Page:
Gestalt Psychology Overview

Gestalt psychology is a school of thought that looks at the human mind and behavior as a whole. When trying to make sense of the world around us, Gestalt psychology suggests that we do not simply focus on every small component.

Instead, our minds tend to perceive objects as part of a greater whole and as elements of more complex systems. This school of psychology played a major role in the modern development of the study of human sensation and perception.

A Brief History

Originating in the work of Max Wertheimer, Gestalt psychology formed partially as a response to the structuralism of Wilhelm Wundt.

While Wundt was interested in breaking down psychological matters into their smallest possible part, the Gestalt psychologists were instead interested in looking at the totality of the mind and behavior. The guiding principle behind the Gestalt movement was that the whole was greater than the sum of its parts.

The development of this area of psychology was influenced by a number of thinkers, including Immanuel Kant, Ernst Mach, and Johann Wolfgang von Goethe.

The development of Gestalt psychology was influenced in part by Wertheimer's observations one day at a train station. He purchased a toy stroboscope which displayed pictures in a rapid sequence to mimic the appearing movement. He later proposed the concept of the Phi phenomenon in which flashing lights in sequence can lead to what is known as apparent motion.

In other words, we perceive movement where there is none. Movies are one example of apparent motion. Through a sequence of still frames, the illusion of movement is created.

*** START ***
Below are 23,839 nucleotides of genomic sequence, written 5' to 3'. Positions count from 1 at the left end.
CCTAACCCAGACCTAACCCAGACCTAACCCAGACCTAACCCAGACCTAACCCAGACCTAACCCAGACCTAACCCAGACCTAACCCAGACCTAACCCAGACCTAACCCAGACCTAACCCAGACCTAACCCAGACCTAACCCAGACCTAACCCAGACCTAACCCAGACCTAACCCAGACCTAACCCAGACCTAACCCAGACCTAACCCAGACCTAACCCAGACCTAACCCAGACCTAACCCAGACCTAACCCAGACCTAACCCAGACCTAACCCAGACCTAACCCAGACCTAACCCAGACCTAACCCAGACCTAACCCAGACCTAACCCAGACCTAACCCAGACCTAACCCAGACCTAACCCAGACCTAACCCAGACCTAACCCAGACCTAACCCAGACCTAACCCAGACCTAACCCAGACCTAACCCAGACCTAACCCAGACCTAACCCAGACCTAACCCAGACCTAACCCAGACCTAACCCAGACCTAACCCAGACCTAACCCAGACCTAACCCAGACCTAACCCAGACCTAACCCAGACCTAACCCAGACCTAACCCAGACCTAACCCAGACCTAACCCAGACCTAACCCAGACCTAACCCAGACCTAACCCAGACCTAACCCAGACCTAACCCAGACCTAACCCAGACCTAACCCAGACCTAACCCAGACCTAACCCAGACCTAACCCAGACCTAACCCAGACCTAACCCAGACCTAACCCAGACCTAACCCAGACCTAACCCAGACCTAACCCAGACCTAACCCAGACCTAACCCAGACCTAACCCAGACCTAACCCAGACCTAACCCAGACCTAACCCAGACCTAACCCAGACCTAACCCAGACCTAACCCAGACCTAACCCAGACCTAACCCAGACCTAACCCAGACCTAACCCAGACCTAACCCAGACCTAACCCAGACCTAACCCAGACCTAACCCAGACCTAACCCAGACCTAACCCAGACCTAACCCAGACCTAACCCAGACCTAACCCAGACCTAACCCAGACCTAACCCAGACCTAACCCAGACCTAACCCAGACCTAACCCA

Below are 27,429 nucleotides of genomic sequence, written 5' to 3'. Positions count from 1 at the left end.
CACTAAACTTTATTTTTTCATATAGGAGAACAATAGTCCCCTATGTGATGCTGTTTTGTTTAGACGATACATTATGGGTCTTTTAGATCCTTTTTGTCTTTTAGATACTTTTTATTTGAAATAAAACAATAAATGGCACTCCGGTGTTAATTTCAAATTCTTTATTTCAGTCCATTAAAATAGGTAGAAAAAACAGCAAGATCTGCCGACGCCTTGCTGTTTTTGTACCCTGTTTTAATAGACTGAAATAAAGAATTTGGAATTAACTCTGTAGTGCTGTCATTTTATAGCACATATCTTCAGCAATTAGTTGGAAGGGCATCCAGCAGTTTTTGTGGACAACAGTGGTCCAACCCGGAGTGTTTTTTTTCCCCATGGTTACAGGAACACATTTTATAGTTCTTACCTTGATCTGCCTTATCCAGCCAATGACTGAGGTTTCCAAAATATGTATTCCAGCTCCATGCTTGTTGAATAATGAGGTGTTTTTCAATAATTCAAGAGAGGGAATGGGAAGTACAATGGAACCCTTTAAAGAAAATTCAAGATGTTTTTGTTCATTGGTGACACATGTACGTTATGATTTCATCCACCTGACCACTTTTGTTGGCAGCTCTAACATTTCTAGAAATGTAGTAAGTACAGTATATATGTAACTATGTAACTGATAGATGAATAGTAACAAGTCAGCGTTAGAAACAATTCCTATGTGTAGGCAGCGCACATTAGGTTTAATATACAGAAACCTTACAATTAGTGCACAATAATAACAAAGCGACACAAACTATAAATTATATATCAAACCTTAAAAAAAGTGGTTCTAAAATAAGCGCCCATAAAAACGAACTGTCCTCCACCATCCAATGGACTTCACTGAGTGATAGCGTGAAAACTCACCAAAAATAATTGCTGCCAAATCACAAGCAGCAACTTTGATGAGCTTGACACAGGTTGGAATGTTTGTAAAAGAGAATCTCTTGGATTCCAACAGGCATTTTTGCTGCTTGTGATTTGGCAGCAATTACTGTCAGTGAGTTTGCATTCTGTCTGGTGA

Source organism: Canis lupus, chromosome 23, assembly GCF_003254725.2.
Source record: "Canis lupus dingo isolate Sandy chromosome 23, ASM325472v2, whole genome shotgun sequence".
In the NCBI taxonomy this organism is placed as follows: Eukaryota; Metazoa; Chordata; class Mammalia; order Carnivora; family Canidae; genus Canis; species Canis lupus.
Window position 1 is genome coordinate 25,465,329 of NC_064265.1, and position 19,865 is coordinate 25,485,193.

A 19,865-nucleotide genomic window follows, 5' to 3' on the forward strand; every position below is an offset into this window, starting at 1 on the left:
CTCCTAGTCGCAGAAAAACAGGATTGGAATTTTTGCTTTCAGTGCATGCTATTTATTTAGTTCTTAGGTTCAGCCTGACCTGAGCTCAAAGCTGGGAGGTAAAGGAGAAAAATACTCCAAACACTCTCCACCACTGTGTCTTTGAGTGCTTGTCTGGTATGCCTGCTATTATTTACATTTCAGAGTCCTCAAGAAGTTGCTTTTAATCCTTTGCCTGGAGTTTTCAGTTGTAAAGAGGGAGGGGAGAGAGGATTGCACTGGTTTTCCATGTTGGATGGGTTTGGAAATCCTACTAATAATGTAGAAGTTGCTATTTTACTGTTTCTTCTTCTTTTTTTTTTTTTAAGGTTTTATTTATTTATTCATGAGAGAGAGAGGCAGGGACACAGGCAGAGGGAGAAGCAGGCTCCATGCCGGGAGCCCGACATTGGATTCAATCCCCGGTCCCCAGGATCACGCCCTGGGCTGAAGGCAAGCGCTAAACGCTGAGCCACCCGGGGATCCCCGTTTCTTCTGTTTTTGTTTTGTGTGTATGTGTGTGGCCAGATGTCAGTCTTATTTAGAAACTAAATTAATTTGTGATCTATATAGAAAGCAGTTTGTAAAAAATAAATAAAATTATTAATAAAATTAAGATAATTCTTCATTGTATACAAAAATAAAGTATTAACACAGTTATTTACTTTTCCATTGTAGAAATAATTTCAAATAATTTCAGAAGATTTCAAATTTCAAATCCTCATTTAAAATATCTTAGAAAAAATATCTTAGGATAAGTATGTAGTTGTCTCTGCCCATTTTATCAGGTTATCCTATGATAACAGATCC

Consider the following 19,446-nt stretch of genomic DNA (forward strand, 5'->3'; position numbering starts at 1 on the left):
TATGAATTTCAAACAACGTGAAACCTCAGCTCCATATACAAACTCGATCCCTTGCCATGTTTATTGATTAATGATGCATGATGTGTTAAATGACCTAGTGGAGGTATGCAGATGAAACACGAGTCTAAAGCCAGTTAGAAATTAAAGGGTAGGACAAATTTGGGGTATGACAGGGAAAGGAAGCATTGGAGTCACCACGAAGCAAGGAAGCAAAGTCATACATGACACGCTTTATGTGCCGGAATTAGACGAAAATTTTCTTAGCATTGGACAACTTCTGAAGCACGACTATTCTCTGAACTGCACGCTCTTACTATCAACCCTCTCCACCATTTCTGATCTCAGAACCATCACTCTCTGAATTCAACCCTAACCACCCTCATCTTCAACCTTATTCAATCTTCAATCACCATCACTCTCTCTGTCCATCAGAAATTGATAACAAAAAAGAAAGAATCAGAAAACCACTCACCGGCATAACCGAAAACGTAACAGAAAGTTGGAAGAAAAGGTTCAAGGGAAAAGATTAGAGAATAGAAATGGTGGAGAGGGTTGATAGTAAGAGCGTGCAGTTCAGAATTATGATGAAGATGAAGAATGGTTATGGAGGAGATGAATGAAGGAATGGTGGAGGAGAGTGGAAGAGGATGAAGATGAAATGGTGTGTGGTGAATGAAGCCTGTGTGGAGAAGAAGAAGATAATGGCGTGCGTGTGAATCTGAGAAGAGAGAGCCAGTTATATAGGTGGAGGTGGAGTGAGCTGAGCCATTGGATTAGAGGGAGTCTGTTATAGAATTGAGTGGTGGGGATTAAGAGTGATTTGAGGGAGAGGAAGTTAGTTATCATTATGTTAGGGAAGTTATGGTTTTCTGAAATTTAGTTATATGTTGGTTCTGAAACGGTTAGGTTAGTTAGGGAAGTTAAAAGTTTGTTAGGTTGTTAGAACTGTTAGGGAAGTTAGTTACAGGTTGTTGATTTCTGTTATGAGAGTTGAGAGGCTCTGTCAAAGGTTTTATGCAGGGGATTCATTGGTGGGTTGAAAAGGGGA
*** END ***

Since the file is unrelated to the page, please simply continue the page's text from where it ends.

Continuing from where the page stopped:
"The fundamental 'formula' of Gestalt theory might be expressed in this way,” Max Wertheimer wrote. "There are wholes, the behavior of which is not determined by that of their individual elements, but where the part-processes are themselves determined by the intrinsic nature of the whole. It is the hope of Gestalt theory to determine the nature of such wholes."

Major Gestalt Psychologists

There were a number of thinkers who had an influence on Gestalt psychology. Some of the best-known Gestalt psychologists included:

Max Wertheimer: Regarded as one of the three founders of Gestalt psychology, Wertheimer is also known for his concept of the phi phenomenon. The phi phenomenon involves perceiving a series of still images in rapid succession in order to create the illusion of movement.

Kurt Koffka: Know as one of the three founders of Gestalt psychology, Kurt Koffka had diverse interests and studied many topics in psychology including learning, perception, and hearing impairments.

Wolfgang Kohler: Also a key founding figure in the history of the Gestalt movement, Kohler also famously summarized Gestalt theory by saying, "The whole is different than the sum of its parts." He was also known for his research on problem-solving, his criticisms of the introspection used by the structuralists to study the human mind, and his opposition to behaviorism.

Gestalt Laws of Perceptual Organization